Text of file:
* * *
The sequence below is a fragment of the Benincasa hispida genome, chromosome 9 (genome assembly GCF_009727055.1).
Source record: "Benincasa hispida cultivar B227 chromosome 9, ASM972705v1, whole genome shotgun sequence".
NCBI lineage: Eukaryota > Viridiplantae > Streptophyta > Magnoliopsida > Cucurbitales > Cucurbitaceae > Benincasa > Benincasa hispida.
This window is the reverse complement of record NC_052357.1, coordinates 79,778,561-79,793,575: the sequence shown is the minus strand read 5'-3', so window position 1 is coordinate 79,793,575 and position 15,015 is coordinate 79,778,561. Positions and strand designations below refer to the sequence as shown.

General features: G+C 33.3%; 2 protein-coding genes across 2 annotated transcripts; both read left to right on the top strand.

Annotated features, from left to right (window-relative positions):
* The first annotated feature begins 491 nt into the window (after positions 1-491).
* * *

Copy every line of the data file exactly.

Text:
The sequence below is a fragment of the Benincasa hispida genome, chromosome 9 (genome assembly GCF_009727055.1).
Source record: "Benincasa hispida cultivar B227 chromosome 9, ASM972705v1, whole genome shotgun sequence".
NCBI lineage: Eukaryota > Viridiplantae > Streptophyta > Magnoliopsida > Cucurbitales > Cucurbitaceae > Benincasa > Benincasa hispida.
This window is the reverse complement of record NC_052357.1, coordinates 79,778,561-79,793,575: the sequence shown is the minus strand read 5'-3', so window position 1 is coordinate 79,793,575 and position 15,015 is coordinate 79,778,561. Positions and strand designations below refer to the sequence as shown.

General features: G+C 33.3%; 2 protein-coding genes across 2 annotated transcripts; both read left to right on the top strand.

Annotated features, from left to right (window-relative positions):
* The first annotated feature begins 491 nt into the window (after positions 1-491).